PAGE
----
“London is my third dog,” Gerry shared. “I had a setter at first — which didn’t work out — and a black lab named Midnight for nine years after that.” Midnight was diagnosed with cancer and Gerry was faced with the awful decision to put him down. The training facility had another dog — London — but he was three days away from being cycled out of the program. Gerry would have to move fast to get this dog.

Within hours, he had completed the application and London and a trainer were on their way to Gerry’s house. It usually takes three to six months to acclimate the guide dog to a new owner; it only took about thirty seconds for London to jump into Gerry’s lap and then settle at his feet, London’s side snuggled up against his leg.

I takes six months to a year to train a guide dog. Only 40 percent of all dogs who enter a program graduate and are placed. Despite his casual demeanor, London is a dog with exceptional skills.

For more on Gerry Leary, visit his website at http://www.theunseenbean.com, on twitter at @TheUnseenBean or come on down for the next Hamvention and meet him and London in person. You will be inspired by his effervescent personality and quirky sense of humor.

If you have a HAM radio, reach out to WBGIVF. Tell London his Dayton Pack is anxious to meet up with him next year. And the year after… and the year after…

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Open letter to the teen who nearly died yesterday in Englewood

Dear teen driving the car on Walnut Street;

You nearly died yesterday because you were impatient and you thought you were owed the right-of-way making a left turn onto National Road.

From page 36 of the Ohio Digest of Motor Vehicle Laws on left hand turns;

Is required to yield the right-of-way to any vehicle approaching from the opposite direction. Prior to engaging a left-hand turn, the driver must wait for oncoming traffic to clear the intersection. One may advance into the intersection as a prelude to turning, provided that no other traffic control devices prohibit this action.

I was the vehicle approaching from the opposite direction. I outweighed you by at least two tons. If I had hit you, one of us would have gone to the hospital and it would not have been me.

You did not have the right-of-way simply because you were waiting longer than I was at the 2-way stop. Yes, I have been where you were, trying to make a left-hand turn onto a busy road at 4:00pm. Yes, the lights in “downtown” Englewood are timed badly, if at all. Yes, it is maddening that others pull up in the opposite direction to make a right-hand turn just as the road looks like it is clearing up.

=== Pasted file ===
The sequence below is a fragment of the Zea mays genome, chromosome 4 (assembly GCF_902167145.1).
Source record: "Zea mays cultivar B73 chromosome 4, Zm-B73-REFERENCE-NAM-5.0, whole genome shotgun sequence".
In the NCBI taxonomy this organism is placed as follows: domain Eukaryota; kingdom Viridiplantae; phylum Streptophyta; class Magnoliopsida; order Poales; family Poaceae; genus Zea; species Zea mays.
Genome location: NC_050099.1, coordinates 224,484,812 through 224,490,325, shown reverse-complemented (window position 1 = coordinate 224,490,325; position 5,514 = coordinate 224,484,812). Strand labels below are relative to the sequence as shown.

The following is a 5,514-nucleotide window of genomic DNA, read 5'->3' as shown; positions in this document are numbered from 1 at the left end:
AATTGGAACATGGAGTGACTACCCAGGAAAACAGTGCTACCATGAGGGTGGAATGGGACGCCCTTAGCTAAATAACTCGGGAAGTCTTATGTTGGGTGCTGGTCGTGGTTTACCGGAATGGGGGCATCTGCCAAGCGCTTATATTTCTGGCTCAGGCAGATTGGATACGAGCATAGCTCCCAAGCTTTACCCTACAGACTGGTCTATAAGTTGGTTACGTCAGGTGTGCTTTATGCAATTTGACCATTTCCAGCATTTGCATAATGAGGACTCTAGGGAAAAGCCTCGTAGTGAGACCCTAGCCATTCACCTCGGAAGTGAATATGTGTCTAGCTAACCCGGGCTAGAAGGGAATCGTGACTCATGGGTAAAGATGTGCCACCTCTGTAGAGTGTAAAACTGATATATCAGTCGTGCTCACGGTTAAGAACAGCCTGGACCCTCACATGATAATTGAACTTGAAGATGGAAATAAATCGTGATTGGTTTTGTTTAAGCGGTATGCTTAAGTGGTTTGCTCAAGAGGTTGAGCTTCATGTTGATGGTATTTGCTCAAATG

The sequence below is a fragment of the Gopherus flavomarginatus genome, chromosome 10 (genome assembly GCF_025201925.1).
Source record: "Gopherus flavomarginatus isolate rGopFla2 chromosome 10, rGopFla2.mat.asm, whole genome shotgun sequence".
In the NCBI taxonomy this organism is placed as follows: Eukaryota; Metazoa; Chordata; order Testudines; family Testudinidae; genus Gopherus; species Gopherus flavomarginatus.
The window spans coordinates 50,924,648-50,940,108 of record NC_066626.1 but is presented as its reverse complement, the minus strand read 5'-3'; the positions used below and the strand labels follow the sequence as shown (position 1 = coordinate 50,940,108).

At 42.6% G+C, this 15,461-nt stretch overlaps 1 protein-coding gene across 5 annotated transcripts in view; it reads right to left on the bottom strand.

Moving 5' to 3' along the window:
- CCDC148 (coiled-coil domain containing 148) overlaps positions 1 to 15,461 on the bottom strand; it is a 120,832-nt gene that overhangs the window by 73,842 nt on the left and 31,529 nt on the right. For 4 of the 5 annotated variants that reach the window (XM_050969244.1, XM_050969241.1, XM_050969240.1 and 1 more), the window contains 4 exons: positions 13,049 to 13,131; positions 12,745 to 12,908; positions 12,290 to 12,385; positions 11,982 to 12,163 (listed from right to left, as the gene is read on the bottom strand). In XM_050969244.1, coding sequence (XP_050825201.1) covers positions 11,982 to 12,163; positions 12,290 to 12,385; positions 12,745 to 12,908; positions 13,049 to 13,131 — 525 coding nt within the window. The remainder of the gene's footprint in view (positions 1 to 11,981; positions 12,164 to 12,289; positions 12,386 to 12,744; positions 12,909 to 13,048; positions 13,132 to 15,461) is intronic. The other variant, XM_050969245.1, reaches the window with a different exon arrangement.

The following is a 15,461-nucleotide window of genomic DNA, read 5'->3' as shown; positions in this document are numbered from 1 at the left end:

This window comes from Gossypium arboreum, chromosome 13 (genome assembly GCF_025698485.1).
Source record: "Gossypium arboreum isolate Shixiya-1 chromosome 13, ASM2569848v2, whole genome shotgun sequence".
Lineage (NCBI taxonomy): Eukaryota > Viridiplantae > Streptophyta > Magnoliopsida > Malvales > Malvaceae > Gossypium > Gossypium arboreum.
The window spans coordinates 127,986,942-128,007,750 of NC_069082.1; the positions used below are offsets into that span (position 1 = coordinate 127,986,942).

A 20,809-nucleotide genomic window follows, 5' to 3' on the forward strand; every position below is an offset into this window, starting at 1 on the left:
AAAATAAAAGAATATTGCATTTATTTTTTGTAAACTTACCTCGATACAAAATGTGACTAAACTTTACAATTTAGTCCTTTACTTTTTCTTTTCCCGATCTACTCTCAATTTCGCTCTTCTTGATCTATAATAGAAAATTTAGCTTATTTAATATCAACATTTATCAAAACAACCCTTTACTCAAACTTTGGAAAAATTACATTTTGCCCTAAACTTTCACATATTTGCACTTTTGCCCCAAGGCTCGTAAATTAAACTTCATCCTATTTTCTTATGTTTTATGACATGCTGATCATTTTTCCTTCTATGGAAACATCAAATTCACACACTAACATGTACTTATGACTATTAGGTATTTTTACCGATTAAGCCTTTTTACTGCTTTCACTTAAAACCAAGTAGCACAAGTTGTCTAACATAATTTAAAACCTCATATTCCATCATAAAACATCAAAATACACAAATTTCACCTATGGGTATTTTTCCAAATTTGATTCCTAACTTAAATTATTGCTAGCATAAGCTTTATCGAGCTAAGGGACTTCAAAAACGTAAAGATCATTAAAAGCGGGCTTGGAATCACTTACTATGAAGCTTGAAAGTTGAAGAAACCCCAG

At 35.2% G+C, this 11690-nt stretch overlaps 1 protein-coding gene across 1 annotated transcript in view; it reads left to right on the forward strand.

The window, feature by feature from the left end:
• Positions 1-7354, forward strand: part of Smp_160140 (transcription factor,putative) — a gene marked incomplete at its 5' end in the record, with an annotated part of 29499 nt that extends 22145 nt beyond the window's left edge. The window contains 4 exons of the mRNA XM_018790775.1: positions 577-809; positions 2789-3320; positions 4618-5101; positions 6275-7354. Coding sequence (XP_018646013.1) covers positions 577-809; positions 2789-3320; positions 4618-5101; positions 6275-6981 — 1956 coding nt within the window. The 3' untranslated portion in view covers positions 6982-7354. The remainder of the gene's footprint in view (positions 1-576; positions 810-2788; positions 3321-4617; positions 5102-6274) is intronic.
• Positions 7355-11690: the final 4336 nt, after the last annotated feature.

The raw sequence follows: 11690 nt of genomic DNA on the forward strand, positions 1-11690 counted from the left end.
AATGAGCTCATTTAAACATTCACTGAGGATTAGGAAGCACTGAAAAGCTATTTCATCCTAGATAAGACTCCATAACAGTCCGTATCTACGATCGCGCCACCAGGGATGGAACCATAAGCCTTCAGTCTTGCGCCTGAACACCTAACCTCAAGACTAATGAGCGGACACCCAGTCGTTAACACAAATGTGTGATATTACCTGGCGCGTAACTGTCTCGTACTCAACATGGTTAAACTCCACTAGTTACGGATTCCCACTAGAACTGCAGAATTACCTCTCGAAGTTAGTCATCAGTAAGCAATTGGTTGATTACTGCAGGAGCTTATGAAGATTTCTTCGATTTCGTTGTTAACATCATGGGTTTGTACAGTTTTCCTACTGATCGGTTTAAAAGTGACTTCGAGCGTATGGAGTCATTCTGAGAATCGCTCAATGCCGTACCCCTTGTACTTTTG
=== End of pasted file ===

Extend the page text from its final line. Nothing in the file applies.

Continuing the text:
But your sense of what is fair does not give you the right to punch the gas and pull in front of me simply because you felt it was your turn to go. The traffic laws do not work that way. Life does not work that way. Your sense of fairness nearly cost you your life. Defending traffic laws are not worth dying over.

You are very lucky that I yielded my right-of-way to you, even though I really didn’t have to. I have seen other drivers in my situation who would have pushed their advantage. The look on your face clearly indicated that you thought I was the one in the wrong, so I suspect you learned nothing from our chance encounter. Perhaps by luck, you will read this open letter.

I understand you may not have received as much training as you needed from our local driving school. I know my two kids did not. I also know from experience that the “testing” given by the Ohio Department of Motor Vehicles is not all that hard to pass. A drunken monkey could pass that test. But that really is no excuse to not know some basic right-of-way laws.

Few interactions on the road determine whether you live or die behind the wheel than knowing who has the right-of-way and when. Please learn these laws. And when in doubt, yield the right-of-way and live to drive another day.

It’s not about fair. Ultimately, it’s about surviving other drivers. You should not also have to fight yourself.